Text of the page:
Video length will run about 20 minutes at max (assuming a 2GB card). A couple users and myself have talked about whether or not the camera will truly support a SDHC hard and if the HD video clip can go beyond the 2GB limit stated. I wrote Kodak on this and received what could be the most cryptic, uninformative “answer” I’ve ever seen. The other user had received a similar useless answer. I’d love to have a clarification from someone at Kodak who knows what they are talking about. We were basically told that it supports a 4GB SDHC card but that it’d only see 2GB and if it did see the rest of it, the card probably wasn’t fast enough to write a HD capture to it. (this sums up a half page response). I don’t have a high quality SDHC to test the unit on so I can’t say real world wise if it does or not. Anyone reading who has tried?
Battery life in Video mode isn’t that great, but not as bad as I would have expected. I use rechargeable batteries (2000mah), and though I haven’t actually set a timer to it, it seems you could probably get two full clips on a set of good, high capacity fresh batteries. If you take a few videos interspersed with stills you’ll notice battery life dwindle faster than stills only. On my longest day hike in Glacier I used the camera off and on for about 12 hours, took a few short videos and about 600 pictures (no flash) and still had some juice left over but not much.
I’ll talk more about batteries but as a side note, the unit will run on regular alkaline AAs but don’t expect more than a few shots with flash or maybe 75 average shots depending on the brand and capacity. Turn on the video capture and you’ll be loading fresh batteries before you can say cheese.
I admit that this portion of the review is very two sided. If you’re on a tripod (or rather the camera is) then I can’t say enough about the quality for the price. If it is in your hands, stick to 320 or maybe 480. Hopefully a firmware update is in the works.
That’s it for part two. I will get some more sample videos up in the next 24. Part three (the main and largest portion of the review will hit the net on Wednesday night. Followed by part four on Thursday night. Sorry I have a ton of real work to do on Monday and Tuesday.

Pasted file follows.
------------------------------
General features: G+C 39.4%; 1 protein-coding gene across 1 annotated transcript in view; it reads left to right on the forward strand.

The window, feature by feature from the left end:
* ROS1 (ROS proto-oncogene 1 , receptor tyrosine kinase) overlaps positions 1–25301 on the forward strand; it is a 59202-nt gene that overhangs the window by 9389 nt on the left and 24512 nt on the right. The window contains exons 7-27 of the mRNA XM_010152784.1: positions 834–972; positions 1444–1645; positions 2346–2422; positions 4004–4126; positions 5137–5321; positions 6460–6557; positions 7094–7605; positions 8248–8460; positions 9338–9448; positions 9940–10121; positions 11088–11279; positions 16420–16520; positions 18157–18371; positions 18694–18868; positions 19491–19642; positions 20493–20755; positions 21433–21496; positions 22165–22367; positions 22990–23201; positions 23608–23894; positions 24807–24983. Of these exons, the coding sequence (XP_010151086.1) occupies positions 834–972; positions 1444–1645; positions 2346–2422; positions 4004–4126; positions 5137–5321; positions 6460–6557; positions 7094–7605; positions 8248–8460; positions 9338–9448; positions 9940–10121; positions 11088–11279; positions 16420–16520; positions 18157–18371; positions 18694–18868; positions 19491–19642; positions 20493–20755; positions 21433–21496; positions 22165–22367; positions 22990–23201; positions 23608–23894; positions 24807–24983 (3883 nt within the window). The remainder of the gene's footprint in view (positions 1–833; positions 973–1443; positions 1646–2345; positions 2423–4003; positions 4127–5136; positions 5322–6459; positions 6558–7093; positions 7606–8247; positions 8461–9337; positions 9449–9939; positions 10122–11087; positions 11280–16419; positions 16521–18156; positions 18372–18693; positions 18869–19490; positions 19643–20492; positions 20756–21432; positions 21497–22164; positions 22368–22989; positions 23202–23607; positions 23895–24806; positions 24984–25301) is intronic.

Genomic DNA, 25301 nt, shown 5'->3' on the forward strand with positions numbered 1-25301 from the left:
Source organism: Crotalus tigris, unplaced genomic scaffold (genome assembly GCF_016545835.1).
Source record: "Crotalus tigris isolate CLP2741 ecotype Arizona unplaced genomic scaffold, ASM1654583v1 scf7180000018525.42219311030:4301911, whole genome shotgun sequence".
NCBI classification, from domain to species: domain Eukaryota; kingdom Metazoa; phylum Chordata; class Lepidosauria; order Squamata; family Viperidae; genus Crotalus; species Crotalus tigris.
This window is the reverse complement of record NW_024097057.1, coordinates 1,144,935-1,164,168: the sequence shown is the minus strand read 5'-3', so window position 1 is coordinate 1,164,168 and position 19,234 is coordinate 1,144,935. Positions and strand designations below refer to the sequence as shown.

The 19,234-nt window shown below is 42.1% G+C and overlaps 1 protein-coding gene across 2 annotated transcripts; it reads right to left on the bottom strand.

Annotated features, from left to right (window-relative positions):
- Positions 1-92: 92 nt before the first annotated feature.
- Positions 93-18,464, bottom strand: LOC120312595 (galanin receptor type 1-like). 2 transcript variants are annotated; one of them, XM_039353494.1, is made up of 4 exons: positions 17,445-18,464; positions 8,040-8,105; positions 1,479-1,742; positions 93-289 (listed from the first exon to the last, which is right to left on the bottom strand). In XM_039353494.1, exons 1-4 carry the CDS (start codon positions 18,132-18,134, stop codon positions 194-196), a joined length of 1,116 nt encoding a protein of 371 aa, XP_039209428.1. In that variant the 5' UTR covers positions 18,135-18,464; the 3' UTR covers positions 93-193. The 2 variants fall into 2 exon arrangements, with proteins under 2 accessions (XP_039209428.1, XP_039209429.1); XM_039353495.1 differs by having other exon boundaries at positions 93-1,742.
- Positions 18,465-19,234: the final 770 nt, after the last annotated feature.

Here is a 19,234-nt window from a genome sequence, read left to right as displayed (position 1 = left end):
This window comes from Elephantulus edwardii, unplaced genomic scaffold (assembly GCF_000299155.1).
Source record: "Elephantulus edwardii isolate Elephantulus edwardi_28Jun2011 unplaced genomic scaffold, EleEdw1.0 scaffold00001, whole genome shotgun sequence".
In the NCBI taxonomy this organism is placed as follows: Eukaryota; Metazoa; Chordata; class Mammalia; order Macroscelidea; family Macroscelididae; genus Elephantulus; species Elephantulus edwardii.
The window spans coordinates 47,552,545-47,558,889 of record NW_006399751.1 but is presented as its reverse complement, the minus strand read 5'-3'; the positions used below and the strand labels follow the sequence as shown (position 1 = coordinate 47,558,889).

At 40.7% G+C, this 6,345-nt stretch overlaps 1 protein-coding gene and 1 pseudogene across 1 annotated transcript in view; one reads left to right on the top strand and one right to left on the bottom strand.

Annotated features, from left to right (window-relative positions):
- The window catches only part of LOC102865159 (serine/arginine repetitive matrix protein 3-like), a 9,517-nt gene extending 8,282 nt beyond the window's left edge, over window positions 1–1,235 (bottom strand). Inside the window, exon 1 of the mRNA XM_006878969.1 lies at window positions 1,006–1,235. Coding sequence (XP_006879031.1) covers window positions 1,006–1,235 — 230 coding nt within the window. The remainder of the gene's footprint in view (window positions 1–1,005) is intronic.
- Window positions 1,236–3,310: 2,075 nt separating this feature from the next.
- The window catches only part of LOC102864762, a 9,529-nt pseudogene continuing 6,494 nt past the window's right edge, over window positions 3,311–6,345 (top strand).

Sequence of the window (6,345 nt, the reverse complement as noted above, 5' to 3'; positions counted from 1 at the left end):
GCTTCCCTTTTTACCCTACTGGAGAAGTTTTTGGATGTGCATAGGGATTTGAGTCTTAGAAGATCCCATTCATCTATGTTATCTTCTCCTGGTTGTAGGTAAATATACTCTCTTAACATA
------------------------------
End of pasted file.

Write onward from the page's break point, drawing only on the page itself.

SAMPLES: Right Click the samples and select Save As to download and save the file before playing it.
trick_falls.mov (17MB) As described in text
duck.mov (30MB) – this duck was swimming back and forth in the same pattern for 15-20 minutes. Camera was at full telephoto zoom with subject is in good light, the sun behind me, setting… You’ll have to look much harder to see any grain to the image, I don’t seem much artifacts if any (though I haven’t seen this one or the next on a 27″ or better monitor yet). (added 8/19/07 11pm) (fixed link 8/20/07 – there are three “w”s in www not two. 🙂
bees.mov (13MB) – this flower was attracting numerous bees, had the tripod set for a photo but with the wind gusting, every time I started to snap the pic, the flower went out of frame, not so much a problem on video. This was after the above duck video so the light was a bit lower but this was shot at widest zoom. (added 8/19/07 11pm)
Hope these samples help answer your questions about the quality of HD on the z1275.
If you have any problems with quicktime (i.e. choppy video) I highly suggest using VLC (free) http://www.videolan.org/vlc/ to play the video. .
If you have any questions or concerns just leave a comment below or email me.
EDIT: 8/19/07 11pm – added two more videos for your consideration.